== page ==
And digital photography! Molly posted today about her interest in photography, not just as a memory keeping device, but as a form of artistic expression. Photography is something I’ve been interested in ever since I was a teenager; I’ve just never made the interest much of a priority before.

More Reading. I also intend to read a lot more – for me, reading is a very creative thing. It’s rare for me to put down a book without it having stimulated an avalanche of new ideas. But this year, I’d like to add interesting non-fiction back into my TBR stacks as well.

For many years, after I had my kids, I read nothing but nonfiction, because fiction was just too gripping and I didn’t have the time to give to it (if you’ve ever found yourself having a really hard time putting down a novel, but it’s inching really close to 2 in the morning and you have to get up in a handful of hours to get the kids off to school, you’ll know what I mean).

So a few years ago, I made the decision to let myself read more fiction again, and I am so very glad I did. The more I read, the more I find myself itching to write. At the same time, though, fiction doesn’t quite appease my curiosity about things the way a very good non-fiction book can. So I’d like to have both types of reading in my life.

I suspect the Kindle app on my iPad is going to play a huge role in my reading life this year as well. It has been so easy reading on it (I recently finished Kathy Reich’s Virals, a real page-turner, and am in the middle of Naughty: 9 Tales of Christmas Crime, by Steve Hockensmith), and I’ve been finding myself looking through the Kindle store feeling very, very tempted by the selections there.

Morning Pages, My Way. I’m contemplating writing Morning Pages again; they were a part of my daily practice for about eight years, but I found myself outgrowing them. This time around, I’d like to do them with an added twist – I’d like to use them as a way to hold a conversation with myself, the deep-down-me who often gets buried in the unintentional busy-ness of life.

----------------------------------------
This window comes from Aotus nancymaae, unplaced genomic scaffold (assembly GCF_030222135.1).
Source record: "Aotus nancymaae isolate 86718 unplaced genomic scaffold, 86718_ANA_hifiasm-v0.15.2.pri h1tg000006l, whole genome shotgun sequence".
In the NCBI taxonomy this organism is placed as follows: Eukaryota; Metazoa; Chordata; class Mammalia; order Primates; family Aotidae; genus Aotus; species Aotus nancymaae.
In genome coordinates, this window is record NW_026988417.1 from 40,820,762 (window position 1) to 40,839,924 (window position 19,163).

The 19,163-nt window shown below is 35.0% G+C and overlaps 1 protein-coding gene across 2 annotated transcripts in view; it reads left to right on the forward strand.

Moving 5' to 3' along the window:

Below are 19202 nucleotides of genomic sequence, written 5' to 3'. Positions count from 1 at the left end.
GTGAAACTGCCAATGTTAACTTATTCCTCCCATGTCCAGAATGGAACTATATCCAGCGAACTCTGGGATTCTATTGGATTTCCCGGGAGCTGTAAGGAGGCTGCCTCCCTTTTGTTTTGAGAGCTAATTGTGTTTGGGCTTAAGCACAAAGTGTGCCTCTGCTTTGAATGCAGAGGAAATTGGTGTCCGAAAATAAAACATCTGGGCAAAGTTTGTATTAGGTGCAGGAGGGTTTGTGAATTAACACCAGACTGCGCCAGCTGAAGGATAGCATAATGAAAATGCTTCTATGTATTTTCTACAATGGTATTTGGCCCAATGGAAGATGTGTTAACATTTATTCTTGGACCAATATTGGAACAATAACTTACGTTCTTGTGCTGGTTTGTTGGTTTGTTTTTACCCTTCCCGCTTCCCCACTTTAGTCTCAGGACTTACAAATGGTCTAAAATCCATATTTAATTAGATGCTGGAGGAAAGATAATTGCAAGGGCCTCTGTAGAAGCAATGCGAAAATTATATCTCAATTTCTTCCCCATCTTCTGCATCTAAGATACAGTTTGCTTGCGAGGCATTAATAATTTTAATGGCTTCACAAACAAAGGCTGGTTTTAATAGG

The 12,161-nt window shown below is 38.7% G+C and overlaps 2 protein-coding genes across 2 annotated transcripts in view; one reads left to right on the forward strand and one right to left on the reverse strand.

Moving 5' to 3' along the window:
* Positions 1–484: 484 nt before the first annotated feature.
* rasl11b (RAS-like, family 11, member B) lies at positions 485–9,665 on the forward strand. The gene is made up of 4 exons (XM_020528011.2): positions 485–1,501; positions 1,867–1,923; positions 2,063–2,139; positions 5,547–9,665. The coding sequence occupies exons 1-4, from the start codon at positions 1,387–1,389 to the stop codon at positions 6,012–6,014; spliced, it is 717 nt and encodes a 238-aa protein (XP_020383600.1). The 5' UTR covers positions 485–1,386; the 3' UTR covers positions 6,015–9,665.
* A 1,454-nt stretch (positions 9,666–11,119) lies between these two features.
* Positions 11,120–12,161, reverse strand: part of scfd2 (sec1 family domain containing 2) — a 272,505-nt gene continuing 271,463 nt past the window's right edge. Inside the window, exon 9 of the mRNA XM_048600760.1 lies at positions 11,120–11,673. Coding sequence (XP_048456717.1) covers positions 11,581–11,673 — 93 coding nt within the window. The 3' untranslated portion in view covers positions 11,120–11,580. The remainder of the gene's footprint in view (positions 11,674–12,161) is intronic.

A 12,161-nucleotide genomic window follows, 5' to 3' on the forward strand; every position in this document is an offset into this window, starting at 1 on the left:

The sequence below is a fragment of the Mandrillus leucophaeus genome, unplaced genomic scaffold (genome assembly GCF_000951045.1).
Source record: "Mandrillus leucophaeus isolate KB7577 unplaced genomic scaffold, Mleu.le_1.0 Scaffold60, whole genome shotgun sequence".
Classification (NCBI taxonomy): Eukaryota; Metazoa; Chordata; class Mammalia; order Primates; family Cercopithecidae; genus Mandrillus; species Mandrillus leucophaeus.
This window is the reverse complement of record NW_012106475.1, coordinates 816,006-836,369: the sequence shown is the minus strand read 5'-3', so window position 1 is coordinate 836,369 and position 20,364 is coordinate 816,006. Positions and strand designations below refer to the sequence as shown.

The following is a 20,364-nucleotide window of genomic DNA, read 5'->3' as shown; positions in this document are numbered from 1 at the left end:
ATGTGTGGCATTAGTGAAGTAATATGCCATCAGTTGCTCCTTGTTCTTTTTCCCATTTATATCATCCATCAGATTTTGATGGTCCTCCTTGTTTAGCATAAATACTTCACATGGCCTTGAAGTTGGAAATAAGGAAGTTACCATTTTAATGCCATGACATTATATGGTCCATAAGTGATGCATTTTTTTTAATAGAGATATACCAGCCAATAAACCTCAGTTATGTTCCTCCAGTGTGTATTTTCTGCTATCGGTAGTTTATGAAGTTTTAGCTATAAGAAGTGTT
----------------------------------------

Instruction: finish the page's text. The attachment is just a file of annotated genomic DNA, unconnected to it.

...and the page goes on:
Meditation. And finally, there’s the meditation. I find it terribly challenging sometimes to quiet my mind (as you can probably imagine, by the length of my blog posts …) But I’d really, really like to incorporate meditation into my daily practice.

As a gift to myself, I bought a copy of Abraham-Hicks’ Getting into the Vortex Guided Meditation meditations; there are four 15 minute meditations on the CD, and 15 minutes is SO much easier to manage. It’s like the short timed writing goal for me – it’s nearly impossible for that naysayer part of me to tell me “you don’t have time for that”.

So these are all the things I’m looking forward to doing and being in 2011. What about you? Do you make resolutions? Mini-goals? What has worked (and not worked) for you in the past when it comes to new year changes in your life?

The Bath vs. Shower Debate

image I love baths.

Back when my older two were much, much younger and I was in a far less egalitarian marriage than I’m in now, the bath was my sanctuary. It was the only time and place in an otherwise hectic day when I could lock out the outside world, and sink deep into scented bubbles, my latest read in hand.

These days, I don’t have the need to run away and hide from the world like that. And I actually don’t read in the bathtub anymore, either, although I do listen to the occasional audiobook (not often, though – I always have this nagging fear that my iPod might fall into the water, and as you might guess, nagging fears are not conducive to a good time, anywhere or anyplace.)